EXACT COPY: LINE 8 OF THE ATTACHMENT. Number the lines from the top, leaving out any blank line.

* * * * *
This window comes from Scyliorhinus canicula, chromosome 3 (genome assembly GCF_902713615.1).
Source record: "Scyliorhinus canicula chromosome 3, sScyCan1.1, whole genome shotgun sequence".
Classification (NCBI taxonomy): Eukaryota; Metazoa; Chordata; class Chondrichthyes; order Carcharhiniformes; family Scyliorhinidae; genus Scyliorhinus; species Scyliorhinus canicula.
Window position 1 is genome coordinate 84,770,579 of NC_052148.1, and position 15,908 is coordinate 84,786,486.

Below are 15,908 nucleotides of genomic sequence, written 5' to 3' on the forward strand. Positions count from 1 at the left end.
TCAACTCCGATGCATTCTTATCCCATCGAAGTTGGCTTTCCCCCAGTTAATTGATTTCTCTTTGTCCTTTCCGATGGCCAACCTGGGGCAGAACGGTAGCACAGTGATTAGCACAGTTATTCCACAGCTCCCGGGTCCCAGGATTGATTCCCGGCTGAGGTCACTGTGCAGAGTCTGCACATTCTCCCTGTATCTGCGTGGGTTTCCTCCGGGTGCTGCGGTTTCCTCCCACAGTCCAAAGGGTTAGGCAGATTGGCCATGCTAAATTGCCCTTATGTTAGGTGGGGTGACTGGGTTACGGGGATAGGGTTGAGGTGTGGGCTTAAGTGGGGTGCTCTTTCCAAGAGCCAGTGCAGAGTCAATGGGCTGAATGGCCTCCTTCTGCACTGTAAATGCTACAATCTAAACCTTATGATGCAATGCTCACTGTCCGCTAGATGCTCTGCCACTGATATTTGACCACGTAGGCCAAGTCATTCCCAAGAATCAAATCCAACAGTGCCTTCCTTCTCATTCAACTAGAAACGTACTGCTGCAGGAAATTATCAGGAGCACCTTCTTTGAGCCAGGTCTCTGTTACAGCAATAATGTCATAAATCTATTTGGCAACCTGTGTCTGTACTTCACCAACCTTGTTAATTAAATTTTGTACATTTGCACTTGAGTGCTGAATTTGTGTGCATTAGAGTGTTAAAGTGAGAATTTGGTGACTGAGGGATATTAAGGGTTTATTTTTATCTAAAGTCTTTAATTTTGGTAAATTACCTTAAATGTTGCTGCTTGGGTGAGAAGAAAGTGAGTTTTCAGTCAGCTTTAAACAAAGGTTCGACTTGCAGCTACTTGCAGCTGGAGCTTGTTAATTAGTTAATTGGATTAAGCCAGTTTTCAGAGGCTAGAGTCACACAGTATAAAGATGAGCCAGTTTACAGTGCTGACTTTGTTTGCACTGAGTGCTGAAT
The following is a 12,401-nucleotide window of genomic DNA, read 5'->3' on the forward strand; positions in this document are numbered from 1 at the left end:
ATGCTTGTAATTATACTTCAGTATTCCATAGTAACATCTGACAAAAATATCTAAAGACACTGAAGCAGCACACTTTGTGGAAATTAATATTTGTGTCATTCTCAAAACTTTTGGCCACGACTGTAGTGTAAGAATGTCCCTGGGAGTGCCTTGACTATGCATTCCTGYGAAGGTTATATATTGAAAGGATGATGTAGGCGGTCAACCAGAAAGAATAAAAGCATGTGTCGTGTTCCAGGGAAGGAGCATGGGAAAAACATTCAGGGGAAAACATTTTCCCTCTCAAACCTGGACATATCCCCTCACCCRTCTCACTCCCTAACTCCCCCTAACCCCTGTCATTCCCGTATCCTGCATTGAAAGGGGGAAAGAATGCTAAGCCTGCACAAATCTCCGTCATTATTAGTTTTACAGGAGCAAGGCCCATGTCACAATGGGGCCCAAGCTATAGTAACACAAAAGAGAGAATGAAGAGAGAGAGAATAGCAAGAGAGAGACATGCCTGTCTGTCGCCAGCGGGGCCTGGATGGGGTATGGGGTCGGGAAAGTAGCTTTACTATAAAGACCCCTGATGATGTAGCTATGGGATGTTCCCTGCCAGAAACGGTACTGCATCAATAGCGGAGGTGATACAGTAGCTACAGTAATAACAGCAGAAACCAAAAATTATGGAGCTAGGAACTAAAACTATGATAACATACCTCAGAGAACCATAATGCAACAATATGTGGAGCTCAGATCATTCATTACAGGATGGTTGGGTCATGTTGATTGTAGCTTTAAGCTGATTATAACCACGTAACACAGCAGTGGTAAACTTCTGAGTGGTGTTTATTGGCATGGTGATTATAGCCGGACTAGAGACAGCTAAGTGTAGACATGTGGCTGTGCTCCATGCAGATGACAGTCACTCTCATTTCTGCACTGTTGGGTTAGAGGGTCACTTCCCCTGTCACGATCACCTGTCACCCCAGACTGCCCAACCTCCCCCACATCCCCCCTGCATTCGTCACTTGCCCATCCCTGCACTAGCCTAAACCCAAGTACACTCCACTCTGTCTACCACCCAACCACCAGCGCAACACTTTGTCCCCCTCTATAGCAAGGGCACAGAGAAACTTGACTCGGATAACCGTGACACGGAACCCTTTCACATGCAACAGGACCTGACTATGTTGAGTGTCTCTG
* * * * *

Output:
ATGCTTGTAATTATACTTCAGTATTCCATAGTAACATCTGACAAAAATATCTAAAGACACTGAAGCAGCACACTTTGTGGAAATTAATATTTGTGTCATTCTCAAAACTTTTGGCCACGACTGTAGTGTAAGAATGTCCCTGGGAGTGCCTTGACTATGCATTCCTGYGAAGGTTATATATTGAAAGGATGATGTAGGCGGTCAACCAGAAAGAATAAAAGCATGTGTCGTGTTCCAGGGAAGGAGCATGGGAAAAACATTCAGGGGAAAACATTTTCCCTCTCAAACCTGGACATATCCCCTCACCCRTCTCACTCCCTAACTCCCCCTAACCCCTGTCATTCCCGTATCCTGCATTGAAAGGGGGAAAGAATGCTAAGCCTGCACAAATCTCCGTCATTATTAGTTTTACAGGAGCAAGGCCCATGTCACAATGGGGCCCAAGCTATAGTAACACAAAAGAGAGAATGAAGAGAGAGAGAATAGCAAGAGAGAGACATGCCTGTCTGTCGCCAGCGGGGCCTGGATGGGGTATGGGGTCGGGAAAGTAGCTTTACTATAAAGACCCCTGATGATGTAGCTATGGGATGTTCCCTGCCAGAAACGGTACTGCATCAATAGCGGAGGTGATACAGTAGCTACAGTAATAACAGCAGAAACCAAAAATTATGGAGCTAGGAACTAAAACTATGATAACATACCTCAGAGAACCATAATGCAACAATATGTGGAGCTCAGATCATTCATTACAGGATGGTTGGGTCATGTTGATTGTAGCTTTAAGCTGATTATAACCACGTAACACAGCAGTGGTAAACTTCTGAGTGGTGTTTATTGGCATGGTGATTATAGCCGGACTAGAGACAGCTAAGTGTAGACATGTGGCTGTGCTCCATGCAGATGACAGTCACTCTCATTTCTGCACTGTTGGGTTAGAGGGTCACTTCCCCTGTCACGATCACCTGTCACCCCAGACTGCCCAACCTCCCCCACATCCCCCCTGCATTCGTCACTTGCCCATCCCTGCACTAGCCTAAACCCAAGTACACTCCACTCTGTCTACCACCCAACCACCAGCGCAACACTTTGTCCCCCTCTATAGCAAGGGCACAGAGAAACTTGACTCGGATAACCGTGACACGGAACCCTTTCACATGCAACAGGACCTGACTATGTTGAGTGTCTCTG